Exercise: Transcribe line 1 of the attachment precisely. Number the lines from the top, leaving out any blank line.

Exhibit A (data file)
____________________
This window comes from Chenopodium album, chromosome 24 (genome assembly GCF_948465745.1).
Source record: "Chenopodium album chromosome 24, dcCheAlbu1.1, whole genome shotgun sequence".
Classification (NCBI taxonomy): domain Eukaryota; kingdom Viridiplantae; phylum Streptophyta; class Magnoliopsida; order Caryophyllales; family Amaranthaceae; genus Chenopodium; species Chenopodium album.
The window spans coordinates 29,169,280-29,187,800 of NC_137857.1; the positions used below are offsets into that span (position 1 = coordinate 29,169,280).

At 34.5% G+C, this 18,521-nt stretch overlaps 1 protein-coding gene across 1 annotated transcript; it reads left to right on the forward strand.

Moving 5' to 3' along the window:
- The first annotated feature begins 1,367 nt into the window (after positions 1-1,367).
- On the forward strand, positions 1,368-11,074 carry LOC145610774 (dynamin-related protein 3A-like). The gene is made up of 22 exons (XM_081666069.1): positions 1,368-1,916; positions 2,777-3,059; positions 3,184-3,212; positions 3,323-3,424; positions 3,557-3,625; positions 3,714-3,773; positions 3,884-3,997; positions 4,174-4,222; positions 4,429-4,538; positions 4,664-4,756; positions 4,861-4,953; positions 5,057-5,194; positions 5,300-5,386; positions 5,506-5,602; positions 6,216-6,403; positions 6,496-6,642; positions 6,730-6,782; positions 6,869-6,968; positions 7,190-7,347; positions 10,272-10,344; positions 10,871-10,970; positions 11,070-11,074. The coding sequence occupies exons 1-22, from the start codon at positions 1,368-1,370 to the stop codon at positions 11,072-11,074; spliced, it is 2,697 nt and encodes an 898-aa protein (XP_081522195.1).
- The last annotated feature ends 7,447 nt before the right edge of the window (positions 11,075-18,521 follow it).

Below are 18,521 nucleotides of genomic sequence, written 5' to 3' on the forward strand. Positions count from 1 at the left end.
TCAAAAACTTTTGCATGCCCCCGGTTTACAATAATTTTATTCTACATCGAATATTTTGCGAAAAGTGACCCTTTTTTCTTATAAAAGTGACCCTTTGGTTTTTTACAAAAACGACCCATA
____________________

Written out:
This window comes from Chenopodium album, chromosome 24 (genome assembly GCF_948465745.1).